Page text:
trigger(args: nil, scope: nil, **)

This method will search for all the subscriptions with matching arguments and scope, then trigger an update on all of them. You can pass an array of arguments and an array of scopes to update multiples at once.

field = GraphQL::AppSchema[:subscription][:user]

# A regular trigger
# Will update subscriptions that `user(id: 1)`
field.trigger(args: { id: 1 })
# Will update subscriptions `user(id: 1)` and `user(id: 2)`
field.trigger(args: [{ id: 1 }, { id: 2 }])
# Will update subscriptions of the current user
field.trigger(scope: current_user)

trigger_for(object, and_prepare: true, **)

This method does two things before calling the method above:

  1. It attempts to extract arguments values from the provided object;
  2. Set up a prepared data as the given object unless and_prepare is false.

In this example, we can trigger one or several updates fairly easily using this method. Plus, the GraphQL request won’t have to load the users because that will be prepared for it directly:

# app/graphql/app_schema.rb
field(:user, 'User') { argument(:id, null: false) }

# somewhere else
field = GraphQL::AppSchema[:subscription][:user]
field.trigger_for(User.all)       # Produces args: [{ id: 1 }, { id: 2 }]
field.trigger_for(User.first)     # Produces args: [{ id: 1 }]

# The above is the same as
field.trigger(args: [{ id: 1 }], data_for: {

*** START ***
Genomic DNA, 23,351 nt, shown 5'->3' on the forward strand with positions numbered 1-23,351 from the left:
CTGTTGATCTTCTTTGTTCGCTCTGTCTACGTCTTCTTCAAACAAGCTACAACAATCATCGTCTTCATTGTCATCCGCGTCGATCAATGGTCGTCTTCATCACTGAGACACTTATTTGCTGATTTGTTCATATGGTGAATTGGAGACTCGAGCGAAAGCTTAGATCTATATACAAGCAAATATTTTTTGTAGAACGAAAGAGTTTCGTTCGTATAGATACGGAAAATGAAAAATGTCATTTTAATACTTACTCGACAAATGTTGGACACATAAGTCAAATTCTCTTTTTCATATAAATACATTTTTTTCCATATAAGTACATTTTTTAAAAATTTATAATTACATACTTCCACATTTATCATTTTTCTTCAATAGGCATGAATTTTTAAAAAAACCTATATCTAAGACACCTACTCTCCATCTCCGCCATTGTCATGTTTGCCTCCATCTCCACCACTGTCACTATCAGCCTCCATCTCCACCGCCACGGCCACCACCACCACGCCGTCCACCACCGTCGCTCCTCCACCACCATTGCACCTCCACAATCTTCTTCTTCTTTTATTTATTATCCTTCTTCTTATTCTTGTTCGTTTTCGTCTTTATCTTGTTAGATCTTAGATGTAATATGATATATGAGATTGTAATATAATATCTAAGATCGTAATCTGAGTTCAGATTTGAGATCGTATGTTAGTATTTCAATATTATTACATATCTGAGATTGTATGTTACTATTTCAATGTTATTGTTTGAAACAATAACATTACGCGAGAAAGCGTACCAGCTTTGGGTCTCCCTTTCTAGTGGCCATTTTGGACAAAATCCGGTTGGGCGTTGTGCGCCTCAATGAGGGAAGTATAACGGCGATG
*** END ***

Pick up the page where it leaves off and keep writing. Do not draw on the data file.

"subscription.user" => User.first,

Read more about prepared data.

The Scope

The scope parameter has similar behavior to the arguments above. It combines multiple values to produce all the matching possibilities. One interesting thing about the scope is that it supports pseud-instances:

field.trigger(scope: current_user)
# Is similar to
field.trigger(scope: { User => 1 })

Read more about it here.


You can force subscriptions from being removed by calling unsubscribe or unsubscribe_from, which works similarly to trigger and trigger_for, respectively. Clients will receive one last update informing them that there won’t be any more updates.

Subsequent Results

There are two parts involved in the process of providing the subsequent results.


Stores are the places where all subscriptions are saved, and they are responsible for handling the addition, removal, and search of subscriptions. These subscription objects are like receipts, holding the necessary information for it to be re-evaluated.

During a request, you can access that object from the subscribed callback or any other place by calling operation.subscription. Here is a list of things that are stored in these objects:

The unique identifier of the subscription
The namespace of the schema
The context of the request when the subscription was created
The scope of the subscription
The id of the operation, which points to a cached document
The origin of the subscription
The field of the subscription
A hash of the arguments provided to the field
An indicator of whether the subscription can be broadcasted
The timestamp of when the subscription was created
The timestamp of when the subscription was last updated

Important Different stores may manipulate these attributes so that they can be serialized and deserialized.

Available Stores


Providers are the ones capable of running asynchronously, executing subscriptions, and streaming subsequent results. They are the ones with the “Pub-Sub” architecture.

Providers can share the same store or have one of their own. Regardless, it is important to keep these two parts separated so that you can choose which combination best fits your application.

Available Providers